Most equity splits are fixed. That means there’s a percentage of ownership that’s firmly allocated and not subject to change. Because of its rigid structure, it’s a minefield loaded with potentially explosive variables. For instance, it tends to lack the precision required to accurately weigh one person’s sweat equity against another’s financial contributions, especially as those inputs change over time. However, another model offers startups the kind of flexibility that can reduce tensions and ensure an equity split that is more fairly based.
The dynamic-split model is being increasingly used as an alternative to the fixed-split paradigm. The fluidity of this system empowers owners to periodically re-assess appropriate percentages that more accurately reflects the contributions of founders, consultants, investors and employees as they shift over a company’s lifecycle. By ensuring fairness, the potential for conflict is reduced freeing up owners to focus on productivity.
Using simple formulas, it’s possible to measure with precision how equity should be calculated based on a person’s influence and contribution to the company. Mike Moyer, a startup expert, explains how dynamic-splits work in Slicing Pie.

 

Essentially, values are assigned relative to the specific contributions. For instance, consider the example of two co-founders where one has extensive experience, access to financial resources and a mature network of contacts, while the other person is younger, but has the expertise to develop the product. The first step is to assign an hourly value to their contributions.
Next, they decide to assign a factor for cash contributions at four times actual value. Similarly, they set a factor for equipment contributions at twice cash value.

 

Moyer explains this in greater detail with a snapshot example of how it works.  The most important take-away – aside from its built-in conflict management mechanism – is that it is exceptionally well suited to startups.
On the other hand, if using the traditional fixed-split model is more comfortable for you, then there are ways to adapt it to fit you’re your organizational values. For example, founders injecting seed capital should receive a higher percentage relative to their contribution. Those who contribute sweat equity or intellectual property, and not receiving a salary, should also take a higher percentage. C-level decision makers should have a higher premium value to the company as compared to non-key employees. More about how to refine percentages according to this approach can be found in George Deeb’s article, “The 4 Key Drivers When Calculating Equity Splits Between Founders.”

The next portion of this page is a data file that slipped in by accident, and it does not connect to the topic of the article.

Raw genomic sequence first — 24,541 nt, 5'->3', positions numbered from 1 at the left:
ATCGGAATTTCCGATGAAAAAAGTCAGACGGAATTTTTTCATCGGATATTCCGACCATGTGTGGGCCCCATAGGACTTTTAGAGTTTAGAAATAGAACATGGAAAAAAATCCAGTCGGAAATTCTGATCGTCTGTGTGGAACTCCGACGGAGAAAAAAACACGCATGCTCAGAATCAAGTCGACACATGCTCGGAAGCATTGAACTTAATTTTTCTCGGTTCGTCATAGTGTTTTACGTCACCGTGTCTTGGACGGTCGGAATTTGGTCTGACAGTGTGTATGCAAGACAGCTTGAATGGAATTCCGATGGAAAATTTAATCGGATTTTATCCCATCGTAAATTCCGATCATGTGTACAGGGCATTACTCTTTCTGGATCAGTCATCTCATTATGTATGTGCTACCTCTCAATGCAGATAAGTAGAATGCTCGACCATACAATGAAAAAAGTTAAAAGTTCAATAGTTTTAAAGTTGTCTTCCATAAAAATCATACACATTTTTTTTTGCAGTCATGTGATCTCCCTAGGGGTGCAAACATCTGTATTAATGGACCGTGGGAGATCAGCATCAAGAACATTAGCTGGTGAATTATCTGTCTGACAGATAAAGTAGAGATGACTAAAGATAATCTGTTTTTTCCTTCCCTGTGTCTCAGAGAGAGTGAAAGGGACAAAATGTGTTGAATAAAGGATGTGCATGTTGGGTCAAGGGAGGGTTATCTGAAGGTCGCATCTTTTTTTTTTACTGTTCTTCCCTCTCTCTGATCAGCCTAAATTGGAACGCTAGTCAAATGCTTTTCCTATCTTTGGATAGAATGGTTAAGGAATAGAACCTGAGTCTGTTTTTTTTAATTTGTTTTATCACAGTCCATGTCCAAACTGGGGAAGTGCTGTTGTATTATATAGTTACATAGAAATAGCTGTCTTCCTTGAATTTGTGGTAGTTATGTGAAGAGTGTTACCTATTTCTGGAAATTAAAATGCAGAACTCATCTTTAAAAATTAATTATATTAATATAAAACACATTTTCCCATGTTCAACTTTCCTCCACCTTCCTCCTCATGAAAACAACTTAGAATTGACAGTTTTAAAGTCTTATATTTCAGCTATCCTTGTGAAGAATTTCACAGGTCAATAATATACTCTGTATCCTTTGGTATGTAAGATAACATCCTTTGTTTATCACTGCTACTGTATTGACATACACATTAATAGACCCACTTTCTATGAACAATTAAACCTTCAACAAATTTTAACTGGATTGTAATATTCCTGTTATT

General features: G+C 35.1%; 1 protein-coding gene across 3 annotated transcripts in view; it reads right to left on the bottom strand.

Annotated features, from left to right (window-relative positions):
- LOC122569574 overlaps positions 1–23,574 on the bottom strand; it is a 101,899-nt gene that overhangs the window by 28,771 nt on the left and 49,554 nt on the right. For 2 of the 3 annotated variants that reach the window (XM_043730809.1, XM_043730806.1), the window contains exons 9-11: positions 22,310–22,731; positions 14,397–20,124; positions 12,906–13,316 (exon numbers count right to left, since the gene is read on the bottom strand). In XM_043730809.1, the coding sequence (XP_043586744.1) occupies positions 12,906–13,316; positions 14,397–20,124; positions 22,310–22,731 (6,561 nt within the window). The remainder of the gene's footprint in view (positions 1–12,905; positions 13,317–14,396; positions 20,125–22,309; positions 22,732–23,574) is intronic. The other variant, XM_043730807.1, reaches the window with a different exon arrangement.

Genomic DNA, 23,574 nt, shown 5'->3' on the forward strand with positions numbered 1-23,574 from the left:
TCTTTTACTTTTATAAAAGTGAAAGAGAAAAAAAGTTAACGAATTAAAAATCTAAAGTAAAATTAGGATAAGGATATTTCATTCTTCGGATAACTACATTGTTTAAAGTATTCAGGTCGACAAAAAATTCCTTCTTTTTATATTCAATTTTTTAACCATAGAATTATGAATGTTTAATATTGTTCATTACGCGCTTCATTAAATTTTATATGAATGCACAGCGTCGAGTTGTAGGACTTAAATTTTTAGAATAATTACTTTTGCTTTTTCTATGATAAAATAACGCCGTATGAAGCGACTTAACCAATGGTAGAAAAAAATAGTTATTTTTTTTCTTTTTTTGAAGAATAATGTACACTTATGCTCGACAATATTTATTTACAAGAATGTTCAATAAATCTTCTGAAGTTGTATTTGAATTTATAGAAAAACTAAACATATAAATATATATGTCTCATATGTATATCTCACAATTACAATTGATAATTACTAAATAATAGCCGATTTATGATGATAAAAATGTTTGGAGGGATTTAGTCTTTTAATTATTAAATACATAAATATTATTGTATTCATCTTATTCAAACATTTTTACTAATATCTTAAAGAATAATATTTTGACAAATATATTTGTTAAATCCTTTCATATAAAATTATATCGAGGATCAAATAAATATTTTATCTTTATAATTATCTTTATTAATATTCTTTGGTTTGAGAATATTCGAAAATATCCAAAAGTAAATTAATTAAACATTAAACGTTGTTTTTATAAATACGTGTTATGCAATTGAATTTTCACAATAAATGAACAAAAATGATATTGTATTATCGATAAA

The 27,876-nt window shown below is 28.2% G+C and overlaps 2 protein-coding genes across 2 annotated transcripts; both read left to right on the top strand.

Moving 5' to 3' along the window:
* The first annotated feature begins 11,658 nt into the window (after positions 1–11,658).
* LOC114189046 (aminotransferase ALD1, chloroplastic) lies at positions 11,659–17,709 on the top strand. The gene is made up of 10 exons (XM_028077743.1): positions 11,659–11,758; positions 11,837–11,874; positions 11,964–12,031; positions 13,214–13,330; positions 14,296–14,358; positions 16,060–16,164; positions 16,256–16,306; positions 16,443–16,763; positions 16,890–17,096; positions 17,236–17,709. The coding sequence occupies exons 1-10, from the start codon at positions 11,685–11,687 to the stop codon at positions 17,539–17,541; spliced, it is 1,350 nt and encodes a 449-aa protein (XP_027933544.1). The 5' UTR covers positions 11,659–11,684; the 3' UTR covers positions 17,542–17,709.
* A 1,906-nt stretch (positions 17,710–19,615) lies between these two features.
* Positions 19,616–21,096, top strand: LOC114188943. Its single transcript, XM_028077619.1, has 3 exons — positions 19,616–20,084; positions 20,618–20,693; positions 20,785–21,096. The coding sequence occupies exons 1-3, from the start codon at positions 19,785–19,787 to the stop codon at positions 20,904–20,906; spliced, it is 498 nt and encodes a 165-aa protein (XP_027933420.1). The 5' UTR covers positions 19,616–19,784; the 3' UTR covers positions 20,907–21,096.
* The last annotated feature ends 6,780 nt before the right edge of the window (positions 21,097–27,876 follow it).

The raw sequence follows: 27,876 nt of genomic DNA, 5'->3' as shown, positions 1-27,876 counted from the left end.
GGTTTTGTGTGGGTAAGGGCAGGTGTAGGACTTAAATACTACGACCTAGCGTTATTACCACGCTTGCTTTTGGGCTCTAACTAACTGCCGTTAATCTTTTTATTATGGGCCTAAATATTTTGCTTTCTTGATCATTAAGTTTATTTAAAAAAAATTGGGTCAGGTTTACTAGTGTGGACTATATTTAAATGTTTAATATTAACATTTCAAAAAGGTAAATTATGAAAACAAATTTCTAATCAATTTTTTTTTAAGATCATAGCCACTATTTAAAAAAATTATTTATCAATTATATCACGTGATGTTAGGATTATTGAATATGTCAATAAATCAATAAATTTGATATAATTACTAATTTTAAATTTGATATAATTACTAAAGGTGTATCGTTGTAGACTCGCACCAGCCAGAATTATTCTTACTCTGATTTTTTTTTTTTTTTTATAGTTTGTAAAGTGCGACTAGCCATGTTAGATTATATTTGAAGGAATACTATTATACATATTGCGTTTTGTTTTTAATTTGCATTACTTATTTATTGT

Finding your equity-split sweet spot is a challenge being addressed with a host of tools. Founder Solutions has an online calculator where you can fill in the question fields with answers from a list of options. SmartAsset offers an interactive infographic. Similar to the calculator, it offers emerging companies flexibility in calculating percentages, and it can used for assessing either fixed-equity or dynamic-equity percentages. The Founder’s Pie calculator is yet another tool. Similar to Moyer’s approach, Frank Demmler uses a method that quantifies key elements of decision making that include (1) Idea; (2) Business Plan Preparation; (3) Domain Expertise; (4) Commitment and Risk; and (5) Responsibilities.
Finally, vesting rights should be restricted as a precautionary measure against allowing an owner to walk away too early with financial benefits. All equity owners should have a minimum vesting period, requiring them to contribute to the organization’s growth for at least one year before they can access the value of their ownership percentage. If they leave before the end of the first year, they forfeit their ownership. If they continue with the company beyond the initial year, they can start to accrue a percentage of their ownership (for example, an additional 25% each year for four years, with full vesting after the vesting period has been satisfied).
These tools offer simple guidelines to potential co-founders just beginning the discussion of how to split ownership. Using them as a substitute for sound legal advice that’s tailored to your specific needs isn’t recommended since they intersect with many other critical issues regarding everything from vesting cliffs to intellectual property.

 

If you’d like to get equity documents drafted by experienced startup attorneys or learn more about the best fit for your company, feel free to check out LawTrades. I’m also happy to answer any additional questions you might have about calculating the equity percentages of your startup.

-R

How should equity be split between founders, (early) employees, consultants and investors when the company is bootstrapped?